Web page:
Increasing numbers of species are colonising regions of the world where they do not naturally occur. This is often due to human activity. Some species are transported to new areas in agricultural products, while others are introduced deliberately, to control a ‘pest’.
Whether deliberate or accidental, introducing an alien species to a region often causes conservation problems. It does not have any natural predators in its new environment so its numbers can grow out of control, sometimes at huge cost in both ecological and financial terms.
Here are some of the invasive species that Museum scientists study.
Argulus japonicus is a fish louse that parasitises a wide range of freshwater fish hosts. Originally from the Far East, today is widespread after being transported around the world with stocks of ornamental fish. Find out more.
Azolla filiculoides is a tiny invasive fern that has spread around the world, but can be put to good use. It thrives in nutrient-rich ponds and ditches, where it forms potentially damaging thick mats of foliage. Azolla can be a useful fertiliser, thanks to a nitrogen-fixing alga that lives in it, and so is often used in paddy fields to improve rice yields. Take a closer look at this floating fern.
The orange-tipped sea squirt can attach to almost anything - piers, ropes, even other sea squirts. It has hitch-hiked its way to most parts of the world on ship hulls and in shipments of mussels and oysters. Find out more about this invasive filter-feeder, and how it is damaging native fauna and flora.
The Chinese mitten crab has spread far beyond its native range and is considered one of the world’s worst invasive alien species. Find out more about this 'furry' crab, including why it poses such a threat to native ecosystems and how our scientists are helping to find a way of controlling alien populations.
Parkinsonia aculeate is an attractive wild plant that grows throughout the Americas, but has become invasive in Australia, Africa and the Caribbean. It has intricate yellow flowers and photosynthetic branches that make it a popular garden plant and help it survive in semi-arid conditions. Find out more about this pretty tree and how every part of it can be put to good use.
The horse-chestnut scale insect is a true bug. It feeds on tree sap by sucking it up through modified mouthparts. Since being introduced into Europe from Asia accidentally it has become a widespread nuisance, particularly in urban areas. Find out more about Pulvinaria regalis and how it produces a characteristic mottled affect on tree trunks.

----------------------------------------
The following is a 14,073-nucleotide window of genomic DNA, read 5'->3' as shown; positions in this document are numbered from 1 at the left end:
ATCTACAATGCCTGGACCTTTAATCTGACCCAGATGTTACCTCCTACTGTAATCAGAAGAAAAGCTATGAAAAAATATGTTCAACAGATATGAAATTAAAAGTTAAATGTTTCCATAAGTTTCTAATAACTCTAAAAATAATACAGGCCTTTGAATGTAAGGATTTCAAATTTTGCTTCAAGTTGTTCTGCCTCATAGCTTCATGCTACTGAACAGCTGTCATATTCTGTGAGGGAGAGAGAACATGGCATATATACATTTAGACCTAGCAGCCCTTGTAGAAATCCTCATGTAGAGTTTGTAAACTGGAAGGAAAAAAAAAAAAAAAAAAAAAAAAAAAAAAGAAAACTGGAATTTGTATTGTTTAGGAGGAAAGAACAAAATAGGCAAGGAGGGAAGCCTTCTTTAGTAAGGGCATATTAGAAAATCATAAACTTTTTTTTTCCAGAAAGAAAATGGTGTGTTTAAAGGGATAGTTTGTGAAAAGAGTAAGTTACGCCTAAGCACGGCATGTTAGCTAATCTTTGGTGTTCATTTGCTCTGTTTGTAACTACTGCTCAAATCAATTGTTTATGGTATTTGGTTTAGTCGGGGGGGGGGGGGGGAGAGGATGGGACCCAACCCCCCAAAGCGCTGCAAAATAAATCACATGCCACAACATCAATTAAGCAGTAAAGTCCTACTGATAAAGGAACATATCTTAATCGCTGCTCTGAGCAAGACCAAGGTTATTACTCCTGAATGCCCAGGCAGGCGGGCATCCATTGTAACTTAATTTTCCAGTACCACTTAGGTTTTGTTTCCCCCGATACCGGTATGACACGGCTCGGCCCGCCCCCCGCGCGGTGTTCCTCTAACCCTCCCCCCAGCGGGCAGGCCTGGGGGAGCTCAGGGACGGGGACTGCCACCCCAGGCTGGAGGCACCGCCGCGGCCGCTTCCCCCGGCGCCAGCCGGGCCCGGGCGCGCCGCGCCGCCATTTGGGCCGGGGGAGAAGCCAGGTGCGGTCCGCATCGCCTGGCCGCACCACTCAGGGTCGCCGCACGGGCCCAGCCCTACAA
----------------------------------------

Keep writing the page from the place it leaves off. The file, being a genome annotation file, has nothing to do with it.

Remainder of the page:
Steatoda nobilis (the false widow spider) is known for being the UK's most venomous spider, however its venom does not usually have long-lasting effects on humans. It is strongly synanthropic (lives in close association with humans) and typically lurks high off the ground in dark corners. Find out more about this species.
Arocatus longiceps is a true bug that was first spotted in Britain in 2006. By 2007 it was common here in the Museum’s wildlife garden, but its identity remained a mystery for months afterwards. Find out more about this insect and why it was difficult to identify, and follow its travels across the globe.
Cameraria ohridella is a small leaf-mining moth that lives on horse-chestnut trees. Its larvae turn leaves prematurely brown and can reduce the trees’ conker crop. No-one knows when the moth first appeared, but it was discovered over 25 years ago and has become widespread in the last decade. Find out where you might spot this tiny moth and its distinctive leaf mines.
Ips typographus, the 8-toothed spruce bark beetle, lives on Christmas trees. Its larvae burrow into the bark, but it causes most damage by introducing a fungus that can within a few weeks, turn the wood blue, reducing the commercial value of the tree and eventually kill it. Discover more about the boring methods of this tactical beetle.
Leptoglossus occidentalis is an invasive insect that has spread from North America to Europe in the last 10 years. It is an agricultural pest that feeds on pine trees and can cause significant seed loss in commercial tree crops such as the Douglas fir. Find out more about this 'leaf-footed' bug.
Sminthurus viridis is a springtail species that is native to Europe but, since its introduction to the southern hemisphere, has become an agricultural pest. This tiny animal can decimate crops such as clover and lucerne as numbers reach a million per square metre. Discover more about the life of the lucerne flea, and how recent DNA studies are helping scientists explore the springtail's evolutionary relationship with insects.